I Would we know if the Milky Way were a quasar?

  • Thread starter swampwiz
  • Start date
AIUI, a quasar is simply a black hole at the core of a galaxy that shoots out an enormous amount of energy along the axis of circulation. Since we are far from that axis, we cannot look into the Milky Way's core from that vantage point.
 

DaveC426913

Gold Member
17,890
1,539
We would see reflected radiation from the beam slamming into all the matter beyond the poles of the galaxy.
It's not like those tens of thousand of cubic light years above the poles are devoid of reflective material.
 

Janus

Staff Emeritus
Science Advisor
Insights Author
Gold Member
3,340
985
Energy/radiation escape from a quasar is not limited to the axis. (in fact, it is estimated that only ~10% of quasars even have polar jets). Polar jets are caused by charged particles that are redirected by magnetic fields.
On the other hand, a good deal of radiation produced by quasars is caused by interaction of material in the accretion disk, and this EM radiation is emitted in all directions and not just along the axis.
 

stefan r

Science Advisor
Gold Member
734
192
We can indirectly detect the total energy being emitted without have a direct line of sight to the source. Quasars are hundreds or thousands of times more luminous than normal giant galaxies like the Milky Way.
 

Ken G

Gold Member
4,431
327
Also, we know that the central black hole has a fairly small mass, so if it were a quasar, it could not have been operating for very long. Typically, quasars are associated with much more massive black holes, because they shine by having material fall toward the black hole, and that builds a very massive black hole. So although the other answers tell you why we know it's not a quasar now, the low mass tells us it was never a quasar in its past either, and there's no reason it would have suddenly turned on at this late stage.
 

stefan r

Science Advisor
Gold Member
734
192
... the low mass tells us it was never a quasar in its past either, and there's no reason it would have suddenly turned on at this late stage.
Wikipedia puts the mass of Sagetarius A* at 4.1 to 4.4 million solar mass. If an object accreted enough mass to go from 3 to 4 million solar masses it would radiate off a lot of energy. It is reasonable to suspect that this occurred at some time in the Milky Ways past.
 

Ken G

Gold Member
4,431
327
That is so, but the point is, quasars typically host black holes that are a hundred times that mass, and they are generally more luminous than the entire Milky Way galaxy as a result. Lesser black holes would have been far less bright than quasars, though they might graduate in their heyday to the level of an "active galactic nucleus." If one converts 4 million solar masses into a luminosity over, say, a billion years (a fraction of the Milky Way lifetime), one gets a luminosity less than a tenth of the Milky Way luminosity-- orders of magnitude less than what would be regarded as a quasar. What would be required is a way to add millions of solar masses on timescales like a million years, rather than a billion years, so there would need to be some evidence that the black hole built strangely quickly in order to think the Milky Way ever rose to the level of a quasar.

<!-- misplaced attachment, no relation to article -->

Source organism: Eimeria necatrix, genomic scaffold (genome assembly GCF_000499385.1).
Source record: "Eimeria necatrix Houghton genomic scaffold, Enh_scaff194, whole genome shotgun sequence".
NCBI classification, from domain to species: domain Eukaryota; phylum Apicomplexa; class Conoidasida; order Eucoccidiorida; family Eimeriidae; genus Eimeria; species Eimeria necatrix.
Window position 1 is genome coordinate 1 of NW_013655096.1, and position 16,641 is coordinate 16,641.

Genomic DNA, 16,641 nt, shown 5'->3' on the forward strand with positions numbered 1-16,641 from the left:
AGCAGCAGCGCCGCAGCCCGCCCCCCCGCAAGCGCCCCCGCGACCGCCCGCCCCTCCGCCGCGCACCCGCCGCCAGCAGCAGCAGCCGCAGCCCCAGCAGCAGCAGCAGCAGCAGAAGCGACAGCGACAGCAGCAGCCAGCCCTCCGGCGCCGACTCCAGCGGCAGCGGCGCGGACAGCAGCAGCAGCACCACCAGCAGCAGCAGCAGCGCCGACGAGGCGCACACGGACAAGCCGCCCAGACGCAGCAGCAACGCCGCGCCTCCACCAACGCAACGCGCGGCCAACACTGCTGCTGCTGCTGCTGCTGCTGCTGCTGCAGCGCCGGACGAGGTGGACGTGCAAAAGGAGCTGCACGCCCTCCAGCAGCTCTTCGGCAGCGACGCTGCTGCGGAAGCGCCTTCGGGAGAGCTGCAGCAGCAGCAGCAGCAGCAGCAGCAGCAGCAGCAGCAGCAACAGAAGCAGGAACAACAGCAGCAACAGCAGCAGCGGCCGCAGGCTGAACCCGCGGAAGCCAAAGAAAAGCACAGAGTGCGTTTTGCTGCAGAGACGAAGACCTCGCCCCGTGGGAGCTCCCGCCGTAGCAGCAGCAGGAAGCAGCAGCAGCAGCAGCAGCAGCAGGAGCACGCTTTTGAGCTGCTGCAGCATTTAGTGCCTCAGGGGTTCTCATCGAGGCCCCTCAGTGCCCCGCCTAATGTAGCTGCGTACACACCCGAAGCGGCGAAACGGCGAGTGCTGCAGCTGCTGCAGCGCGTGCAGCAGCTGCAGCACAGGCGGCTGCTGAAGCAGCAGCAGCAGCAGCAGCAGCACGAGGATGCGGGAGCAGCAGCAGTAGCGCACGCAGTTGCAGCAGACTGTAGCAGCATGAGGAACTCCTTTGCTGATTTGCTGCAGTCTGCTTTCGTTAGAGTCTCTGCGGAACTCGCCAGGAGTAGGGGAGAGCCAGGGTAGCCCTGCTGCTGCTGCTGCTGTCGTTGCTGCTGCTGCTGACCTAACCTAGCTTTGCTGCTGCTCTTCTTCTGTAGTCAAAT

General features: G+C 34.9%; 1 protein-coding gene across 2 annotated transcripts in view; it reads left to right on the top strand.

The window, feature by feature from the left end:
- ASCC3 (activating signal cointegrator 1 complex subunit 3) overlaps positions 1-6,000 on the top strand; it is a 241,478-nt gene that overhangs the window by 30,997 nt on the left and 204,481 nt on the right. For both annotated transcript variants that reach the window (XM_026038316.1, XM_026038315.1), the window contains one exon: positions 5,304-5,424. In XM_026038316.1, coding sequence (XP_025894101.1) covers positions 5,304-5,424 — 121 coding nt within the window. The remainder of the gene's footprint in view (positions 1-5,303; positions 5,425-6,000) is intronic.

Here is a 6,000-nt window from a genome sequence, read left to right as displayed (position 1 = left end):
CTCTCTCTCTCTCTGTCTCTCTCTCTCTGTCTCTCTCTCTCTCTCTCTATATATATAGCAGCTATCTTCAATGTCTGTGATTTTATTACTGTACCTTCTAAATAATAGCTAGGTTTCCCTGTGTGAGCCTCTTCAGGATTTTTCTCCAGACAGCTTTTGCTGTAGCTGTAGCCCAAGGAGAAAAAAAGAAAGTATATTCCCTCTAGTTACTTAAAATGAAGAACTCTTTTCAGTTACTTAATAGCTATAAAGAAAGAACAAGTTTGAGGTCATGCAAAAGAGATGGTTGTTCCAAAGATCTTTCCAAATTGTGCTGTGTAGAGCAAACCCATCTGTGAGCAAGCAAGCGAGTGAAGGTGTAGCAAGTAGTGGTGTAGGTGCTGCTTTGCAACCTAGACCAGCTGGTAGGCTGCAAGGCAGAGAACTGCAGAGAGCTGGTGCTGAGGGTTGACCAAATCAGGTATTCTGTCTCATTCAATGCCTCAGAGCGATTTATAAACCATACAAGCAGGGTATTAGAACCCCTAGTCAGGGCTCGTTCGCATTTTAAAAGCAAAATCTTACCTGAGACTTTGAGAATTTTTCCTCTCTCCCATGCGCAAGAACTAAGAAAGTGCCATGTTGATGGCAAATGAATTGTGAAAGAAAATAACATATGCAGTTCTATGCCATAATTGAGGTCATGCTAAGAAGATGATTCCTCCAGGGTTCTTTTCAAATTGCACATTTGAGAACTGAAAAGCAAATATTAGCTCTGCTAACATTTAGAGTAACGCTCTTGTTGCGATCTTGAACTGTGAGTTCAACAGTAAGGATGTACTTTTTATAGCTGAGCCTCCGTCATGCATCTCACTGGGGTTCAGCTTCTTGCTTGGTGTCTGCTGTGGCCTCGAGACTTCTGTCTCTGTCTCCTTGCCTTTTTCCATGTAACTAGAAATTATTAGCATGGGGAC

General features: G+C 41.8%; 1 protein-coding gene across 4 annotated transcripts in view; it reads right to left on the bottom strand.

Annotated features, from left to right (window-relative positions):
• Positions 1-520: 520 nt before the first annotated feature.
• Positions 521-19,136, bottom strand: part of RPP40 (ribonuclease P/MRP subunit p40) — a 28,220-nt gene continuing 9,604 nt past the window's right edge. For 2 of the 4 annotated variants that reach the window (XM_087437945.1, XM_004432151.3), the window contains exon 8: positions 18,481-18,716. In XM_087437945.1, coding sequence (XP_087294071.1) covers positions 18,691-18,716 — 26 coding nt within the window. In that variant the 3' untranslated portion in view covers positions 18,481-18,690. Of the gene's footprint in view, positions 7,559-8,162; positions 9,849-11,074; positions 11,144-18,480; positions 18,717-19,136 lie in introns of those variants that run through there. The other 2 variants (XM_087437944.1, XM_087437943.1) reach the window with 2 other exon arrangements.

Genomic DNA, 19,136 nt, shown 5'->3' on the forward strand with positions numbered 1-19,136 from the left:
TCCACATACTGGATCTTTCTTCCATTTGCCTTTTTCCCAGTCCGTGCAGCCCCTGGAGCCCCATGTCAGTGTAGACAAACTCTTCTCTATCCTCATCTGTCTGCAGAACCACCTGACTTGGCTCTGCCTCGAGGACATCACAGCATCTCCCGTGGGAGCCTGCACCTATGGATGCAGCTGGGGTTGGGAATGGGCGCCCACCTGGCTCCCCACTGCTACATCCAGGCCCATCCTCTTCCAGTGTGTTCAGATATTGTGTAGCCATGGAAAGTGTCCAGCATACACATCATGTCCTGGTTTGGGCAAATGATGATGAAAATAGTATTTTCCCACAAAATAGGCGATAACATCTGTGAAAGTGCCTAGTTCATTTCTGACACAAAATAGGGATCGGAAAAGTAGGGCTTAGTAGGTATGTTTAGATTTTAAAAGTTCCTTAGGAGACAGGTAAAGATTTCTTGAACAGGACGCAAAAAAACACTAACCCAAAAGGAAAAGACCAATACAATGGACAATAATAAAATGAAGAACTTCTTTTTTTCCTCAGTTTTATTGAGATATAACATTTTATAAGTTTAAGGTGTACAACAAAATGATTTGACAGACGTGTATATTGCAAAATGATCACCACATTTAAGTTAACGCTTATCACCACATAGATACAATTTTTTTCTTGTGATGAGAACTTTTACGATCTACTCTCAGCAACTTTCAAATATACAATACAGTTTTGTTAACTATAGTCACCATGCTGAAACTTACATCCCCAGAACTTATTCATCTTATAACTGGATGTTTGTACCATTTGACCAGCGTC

But perhaps this does raise an interesting question that might not yet be answered-- do many galaxies like the Milky Way have very much less massive black holes than do the quasars we observe because they accreted matter at a slow steady rate and so were never quasars, or does black hole accretion generally happen in short bursts such that the real issue is simply what fraction of the time is a galaxy a quasar? If the latter, then the Milky Way could only have been a quasar for perhaps 1/1000 of its lifetime, and so would only be observed as a quasar by perhaps 1/1000 of the alien astronomers out there looking at it. But it seems more likely that its present state of slow accretion describes better its history.
 
Last edited:
40
26
What would be required is a way to add millions of solar masses on timescales like a million years
Hang on, there's a SMBH delivery scheduled from the Andromeda Galaxy. Just several bilion years ahead. And together we will shine.
 

Ken G

Gold Member
4,431
327
Yes, that might turn us into a quasar for a bit!
 

Want to reply to this thread?

"Would we know if the Milky Way were a quasar?" You must log in or register to reply here.

Physics Forums Values

We Value Quality
• Topics based on mainstream science
• Proper English grammar and spelling
We Value Civility
• Positive and compassionate attitudes
• Patience while debating
We Value Productivity
• Disciplined to remain on-topic
• Recognition of own weaknesses
• Solo and co-op problem solving
Top